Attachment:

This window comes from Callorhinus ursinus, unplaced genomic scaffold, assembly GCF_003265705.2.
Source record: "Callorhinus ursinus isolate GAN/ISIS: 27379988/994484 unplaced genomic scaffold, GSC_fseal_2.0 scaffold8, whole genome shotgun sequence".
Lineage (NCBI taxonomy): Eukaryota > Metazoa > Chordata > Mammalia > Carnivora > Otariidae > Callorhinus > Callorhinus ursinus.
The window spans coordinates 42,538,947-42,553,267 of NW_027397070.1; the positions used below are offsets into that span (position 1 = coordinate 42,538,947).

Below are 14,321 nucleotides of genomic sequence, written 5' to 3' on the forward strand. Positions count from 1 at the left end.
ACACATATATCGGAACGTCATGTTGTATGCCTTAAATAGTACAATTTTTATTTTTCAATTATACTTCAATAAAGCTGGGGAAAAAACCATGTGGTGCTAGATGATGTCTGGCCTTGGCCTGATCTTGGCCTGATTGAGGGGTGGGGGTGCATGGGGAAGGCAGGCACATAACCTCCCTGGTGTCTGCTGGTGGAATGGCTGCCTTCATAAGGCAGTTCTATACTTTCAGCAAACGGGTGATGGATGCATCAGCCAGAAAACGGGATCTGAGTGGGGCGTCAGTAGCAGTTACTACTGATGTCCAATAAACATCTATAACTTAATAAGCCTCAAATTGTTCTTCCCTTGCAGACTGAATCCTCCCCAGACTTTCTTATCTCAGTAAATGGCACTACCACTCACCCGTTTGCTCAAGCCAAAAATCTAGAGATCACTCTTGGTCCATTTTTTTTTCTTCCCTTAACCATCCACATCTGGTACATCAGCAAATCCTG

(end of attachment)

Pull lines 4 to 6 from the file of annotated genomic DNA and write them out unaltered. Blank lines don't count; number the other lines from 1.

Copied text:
The window spans coordinates 42,538,947-42,553,267 of NW_027397070.1; the positions used below are offsets into that span (position 1 = coordinate 42,538,947).

Below are 14,321 nucleotides of genomic sequence, written 5' to 3' on the forward strand. Positions count from 1 at the left end.
ACACATATATCGGAACGTCATGTTGTATGCCTTAAATAGTACAATTTTTATTTTTCAATTATACTTCAATAAAGCTGGGGAAAAAACCATGTGGTGCTAGATGATGTCTGGCCTTGGCCTGATCTTGGCCTGATTGAGGGGTGGGGGTGCATGGGGAAGGCAGGCACATAACCTCCCTGGTGTCTGCTGGTGGAATGGCTGCCTTCATAAGGCAGTTCTATACTTTCAGCAAACGGGTGATGGATGCATCAGCCAGAAAACGGGATCTGAGTGGGGCGTCAGTAGCAGTTACTACTGATGTCCAATAAACATCTATAACTTAATAAGCCTCAAATTGTTCTTCCCTTGCAGACTGAATCCTCCCCAGACTTTCTTATCTCAGTAAATGGCACTACCACTCACCCGTTTGCTCAAGCCAAAAATCTAGAGATCACTCTTGGTCCATTTTTTTTTCTTCCCTTAACCATCCACATCTGGTACATCAGCAAATCCTG